A case of laparoscopic management of an ectopic pregnancy in a previous Caesarean section scar is reported. A 30 year old woman was admitted to our hospital for profuse vaginal bleeding 2 weeks after an abortion had been performed. A urine pregnancy test was positive. Abdominal ultrasound revealed a well-encapsulated bulging mass over the lower anterior uterine wall measuring 7x5 cm. Hysteroscopy revealed retained gestational tissue in the lower corpus despite a normal uterine cavity. An incision was made over the most prominent area of the mass by operative laparoscopy. Dark reddish tissue suggestive of the products of conception was removed using grasping forceps. One-layer of continuous endoscopic sutures along the affected uterine wall was made with 1-0 Prolene. Laparoscopy enabled the successful treatment of an unruptured ectopic pregnancy in a previous Caesarean scar and made it possible to preserve the patient's reproductive capability. (+info)
Clear cell carcinoma arising in a Cesarean section scar endometriosis: a case report.
Endometriosis of a surgical scar is rare and occurs mainly when a hysterectomy or Cesarean section was performed. We describe a 54-year-old woman with a large suprapubic mass as a definite case of a endomerioid carcinoma developing within the scar endometriosis following Cesarean section. Scar endometriosis, as well as endometriosis at other sites, can turn malignant. Endometrioid carcinoma is the most common histological pattern of malignant tumor arising in endometriosis. But clear cell carcinoma is very unusual. A case of primary clear cell carcinoma in endometriosis of a Cesarean section scar is described. To the best of our knowledge, this is the first documented case of endomerioid carcinoma developing within the scar endometriosis in Korea. (+info)
Bias due to incomplete follow up in a cohort study.
AIM: To investigate the bias introduced by incomplete follow up in a cohort study of ocular outcome after premature birth. METHODS: A geographically defined cohort of children born before 32 weeks' gestation was prospectively recruited at birth to study the ocular outcome at 2 years. On the basis of attendance at 2 years, the children's families were allocated to one of three groups: group 1 attended for follow up, group 2 were difficult to trace, and group 3 were very reluctant for assessment. All children were examined by a single ophthalmologist, masked to these groupings. RESULTS: 558 children (98.8% of study group) were examined, of whom 505 were in group 1, 20 in group 2, and 33 in group 3. The groups which were more difficult to study (groups 2 and 3) showed a significantly higher prevalence of ocular abnormalities, including strabismus (p=0. 02) and cicatricial retinopathy of prematurity (p=0.002) compared with those attending for follow up. Further, not all of these cases could have been identified by review of the children's previous records. Ocular abnormalities would be underestimated by 16% (11.3% in group 1 compared with 13.4% in the total cohort, p=0.77). CONCLUSIONS: This study suggests that the prevalence of abnormalities would be underestimated by incomplete follow up, as those subjects who were most difficult to obtain for study had a significantly higher prevalence of abnormalities. (+info)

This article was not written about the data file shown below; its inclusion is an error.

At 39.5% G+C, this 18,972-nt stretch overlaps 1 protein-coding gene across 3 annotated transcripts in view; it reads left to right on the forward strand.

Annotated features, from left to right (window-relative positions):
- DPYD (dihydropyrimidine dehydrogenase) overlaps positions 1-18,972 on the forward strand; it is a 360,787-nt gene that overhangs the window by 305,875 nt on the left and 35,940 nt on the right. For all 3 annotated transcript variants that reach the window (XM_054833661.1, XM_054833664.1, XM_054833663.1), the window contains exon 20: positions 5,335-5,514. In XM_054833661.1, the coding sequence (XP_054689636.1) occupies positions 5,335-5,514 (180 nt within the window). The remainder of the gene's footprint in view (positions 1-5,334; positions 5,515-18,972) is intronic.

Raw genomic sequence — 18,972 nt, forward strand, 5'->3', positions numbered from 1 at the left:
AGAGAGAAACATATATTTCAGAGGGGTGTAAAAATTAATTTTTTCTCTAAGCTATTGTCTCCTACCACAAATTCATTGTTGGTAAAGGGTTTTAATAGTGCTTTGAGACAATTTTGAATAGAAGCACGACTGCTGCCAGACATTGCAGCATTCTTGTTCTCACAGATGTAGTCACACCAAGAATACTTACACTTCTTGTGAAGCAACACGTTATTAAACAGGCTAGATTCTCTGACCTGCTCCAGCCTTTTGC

Ophthalmic abnormalities in patients with cutaneous T-cell lymphoma.
PURPOSE: To determine the frequency of ophthalmic abnormalities in patients with cutaneous T-cell lymphoma (mycosis fungoides and Sezary syndrome) and T-cell lymphoma involving the skin and to describe the clinical course of the disease with selected examples. METHODS: A computerized diagnostic retrieval system was used to identify all patients with T-cell lymphoma involving the skin who were examined at the Mayo Clinic (Rochester, Minnesota) between January 1, 1976 and December 31, 1990. The medical records of affected patients were reviewed. RESULTS: During the 15-year interval from 1976 through 1990, cutaneous T-cell lymphoma was diagnosed in 2,155 patients. Of these 2,155 patients, 42 (1.95%; 26 male and 16 female) had at least 1 ophthalmic abnormality attributable to the disease. The diagnoses in these 42 patients were mycosis fungoides in 19, clinical variants of T-cell lymphoma of the skin (most commonly, peripheral T-cell lymphoma) in 11, and Sezary syndrome in 12. Cicatricial eyelid ectropion was the most common finding, affecting 17 (40.4%) of the 42 patients. Thirty-seven patients had findings that, although probably not a direct consequence of cutaneous T-cell lymphoma, have been cataloged in previous studies. CONCLUSION: Although ophthalmic abnormalities in patients with cutaneous T-cell lymphoma are relatively uncommon, the manifestations of the disease are diverse and frequently difficult to treat. (+info)